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Graphs of Comparison of School Enrollment by Age, Gender, and Immigrant Group, 1910

The 1910 census counted how many children were enrolled in school (both public and parochial). Studies show that second generation American children (children of immigrants) were more likely to be enrolled in school than immigrant children. Whether immigrants came from urban or rural societies also mattered; peasants from rural societies (like Italy or Poland) were less likely to enroll their children in schools once they arrived in the United States. This chart combines foreign-born and children of foreign-born parents for each immigrant group. Because some lines overlap and are hard to read, the percentage enrolled at each age for each ethnic group is also provided.


Source | Adapted from Susan Cotts Watkins, ed., After Ellis Island: Newcomers and Natives in the 1910 Census (New York: Russell Sage Foundation, 1994).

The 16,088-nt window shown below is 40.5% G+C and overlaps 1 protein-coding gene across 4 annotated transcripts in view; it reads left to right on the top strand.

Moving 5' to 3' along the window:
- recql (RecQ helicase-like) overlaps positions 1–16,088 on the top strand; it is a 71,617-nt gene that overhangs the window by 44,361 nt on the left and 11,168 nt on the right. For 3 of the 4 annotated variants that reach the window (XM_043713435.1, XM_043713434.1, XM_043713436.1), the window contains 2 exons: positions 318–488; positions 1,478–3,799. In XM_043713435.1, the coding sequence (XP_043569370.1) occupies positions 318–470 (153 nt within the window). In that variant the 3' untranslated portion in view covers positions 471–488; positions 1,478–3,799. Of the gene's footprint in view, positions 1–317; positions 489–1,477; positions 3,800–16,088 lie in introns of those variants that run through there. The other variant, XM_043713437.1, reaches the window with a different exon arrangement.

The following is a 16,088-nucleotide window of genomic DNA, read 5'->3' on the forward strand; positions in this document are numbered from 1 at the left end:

Creator | American Social History Project/Center for Media and Learning
Rights | Copyright American Social History Project/Center for Media and Learning Creative Commons LicenseThis work is licensed under a Creative Commons Attribution-NonCommercial-NoDerivs 3.0 Unported License.
Item Type | Quantitative Data
Cite This document | American Social History Project/Center for Media and Learning, “Graphs of Comparison of School Enrollment by Age, Gender, and Immigrant Group, 1910,” HERB: Resources for Teachers, accessed May 25, 2019, https://herb.ashp.cuny.edu/items/show/1851.

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